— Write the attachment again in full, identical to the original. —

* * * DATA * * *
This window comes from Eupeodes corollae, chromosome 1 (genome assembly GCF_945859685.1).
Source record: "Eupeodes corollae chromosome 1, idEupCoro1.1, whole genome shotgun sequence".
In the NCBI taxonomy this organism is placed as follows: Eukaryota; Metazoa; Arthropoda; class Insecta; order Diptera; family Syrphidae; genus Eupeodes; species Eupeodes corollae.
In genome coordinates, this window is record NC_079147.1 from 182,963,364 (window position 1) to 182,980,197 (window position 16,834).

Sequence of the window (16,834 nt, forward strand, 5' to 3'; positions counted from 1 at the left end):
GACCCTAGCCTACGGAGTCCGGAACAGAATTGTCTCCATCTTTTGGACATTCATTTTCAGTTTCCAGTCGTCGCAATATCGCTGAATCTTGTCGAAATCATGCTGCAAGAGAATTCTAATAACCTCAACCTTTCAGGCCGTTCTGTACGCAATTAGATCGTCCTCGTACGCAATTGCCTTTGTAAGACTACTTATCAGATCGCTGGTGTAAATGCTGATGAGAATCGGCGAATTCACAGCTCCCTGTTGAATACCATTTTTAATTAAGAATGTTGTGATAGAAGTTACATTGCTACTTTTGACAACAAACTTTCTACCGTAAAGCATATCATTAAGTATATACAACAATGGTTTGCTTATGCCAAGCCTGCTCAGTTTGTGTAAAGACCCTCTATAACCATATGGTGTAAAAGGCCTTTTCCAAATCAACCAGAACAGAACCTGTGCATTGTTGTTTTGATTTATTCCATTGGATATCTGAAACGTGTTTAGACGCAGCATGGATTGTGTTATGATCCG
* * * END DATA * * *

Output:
This window comes from Eupeodes corollae, chromosome 1 (genome assembly GCF_945859685.1).
Source record: "Eupeodes corollae chromosome 1, idEupCoro1.1, whole genome shotgun sequence".
In the NCBI taxonomy this organism is placed as follows: Eukaryota; Metazoa; Arthropoda; class Insecta; order Diptera; family Syrphidae; genus Eupeodes; species Eupeodes corollae.
In genome coordinates, this window is record NC_079147.1 from 182,963,364 (window position 1) to 182,980,197 (window position 16,834).

Sequence of the window (16,834 nt, forward strand, 5' to 3'; positions counted from 1 at the left end):
GACCCTAGCCTACGGAGTCCGGAACAGAATTGTCTCCATCTTTTGGACATTCATTTTCAGTTTCCAGTCGTCGCAATATCGCTGAATCTTGTCGAAATCATGCTGCAAGAGAATTCTAATAACCTCAACCTTTCAGGCCGTTCTGTACGCAATTAGATCGTCCTCGTACGCAATTGCCTTTGTAAGACTACTTATCAGATCGCTGGTGTAAATGCTGATGAGAATCGGCGAATTCACAGCTCCCTGTTGAATACCATTTTTAATTAAGAATGTTGTGATAGAAGTTACATTGCTACTTTTGACAACAAACTTTCTACCGTAAAGCATATCATTAAGTATATACAACAATGGTTTGCTTATGCCAAGCCTGCTCAGTTTGTGTAAAGACCCTCTATAACCATATGGTGTAAAAGGCCTTTTCCAAATCAACCAGAACAGAACCTGTGCATTGTTGTTTTGATTTATTCCATTGGATATCTGAAACGTGTTTAGACGCAGCATGGATTGTGTTATGATCCG